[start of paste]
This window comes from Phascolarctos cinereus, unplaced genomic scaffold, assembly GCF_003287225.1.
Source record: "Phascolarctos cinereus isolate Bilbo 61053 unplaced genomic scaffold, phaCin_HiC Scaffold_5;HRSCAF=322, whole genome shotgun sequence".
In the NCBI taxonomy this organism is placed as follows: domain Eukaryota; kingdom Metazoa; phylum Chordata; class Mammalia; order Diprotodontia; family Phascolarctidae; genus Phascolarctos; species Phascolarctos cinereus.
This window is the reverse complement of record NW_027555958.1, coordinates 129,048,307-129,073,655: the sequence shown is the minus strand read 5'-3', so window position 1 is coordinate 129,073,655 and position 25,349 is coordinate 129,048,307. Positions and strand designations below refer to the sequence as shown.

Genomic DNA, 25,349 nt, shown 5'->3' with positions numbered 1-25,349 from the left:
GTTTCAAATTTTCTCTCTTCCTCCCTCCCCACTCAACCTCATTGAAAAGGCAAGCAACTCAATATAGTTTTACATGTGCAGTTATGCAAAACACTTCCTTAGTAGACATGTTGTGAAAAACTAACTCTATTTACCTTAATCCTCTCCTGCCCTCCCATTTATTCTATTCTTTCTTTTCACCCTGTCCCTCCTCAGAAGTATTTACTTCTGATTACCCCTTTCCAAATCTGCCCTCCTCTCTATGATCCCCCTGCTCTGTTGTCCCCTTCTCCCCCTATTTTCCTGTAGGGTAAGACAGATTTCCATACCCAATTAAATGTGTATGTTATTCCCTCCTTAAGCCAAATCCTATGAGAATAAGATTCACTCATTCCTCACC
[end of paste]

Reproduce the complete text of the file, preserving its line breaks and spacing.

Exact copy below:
This window comes from Phascolarctos cinereus, unplaced genomic scaffold, assembly GCF_003287225.1.
Source record: "Phascolarctos cinereus isolate Bilbo 61053 unplaced genomic scaffold, phaCin_HiC Scaffold_5;HRSCAF=322, whole genome shotgun sequence".
In the NCBI taxonomy this organism is placed as follows: domain Eukaryota; kingdom Metazoa; phylum Chordata; class Mammalia; order Diprotodontia; family Phascolarctidae; genus Phascolarctos; species Phascolarctos cinereus.
This window is the reverse complement of record NW_027555958.1, coordinates 129,048,307-129,073,655: the sequence shown is the minus strand read 5'-3', so window position 1 is coordinate 129,073,655 and position 25,349 is coordinate 129,048,307. Positions and strand designations below refer to the sequence as shown.

Genomic DNA, 25,349 nt, shown 5'->3' with positions numbered 1-25,349 from the left:
GTTTCAAATTTTCTCTCTTCCTCCCTCCCCACTCAACCTCATTGAAAAGGCAAGCAACTCAATATAGTTTTACATGTGCAGTTATGCAAAACACTTCCTTAGTAGACATGTTGTGAAAAACTAACTCTATTTACCTTAATCCTCTCCTGCCCTCCCATTTATTCTATTCTTTCTTTTCACCCTGTCCCTCCTCAGAAGTATTTACTTCTGATTACCCCTTTCCAAATCTGCCCTCCTCTCTATGATCCCCCTGCTCTGTTGTCCCCTTCTCCCCCTATTTTCCTGTAGGGTAAGACAGATTTCCATACCCAATTAAATGTGTATGTTATTCCCTCCTTAAGCCAAATCCTATGAGAATAAGATTCACTCATTCCTCACC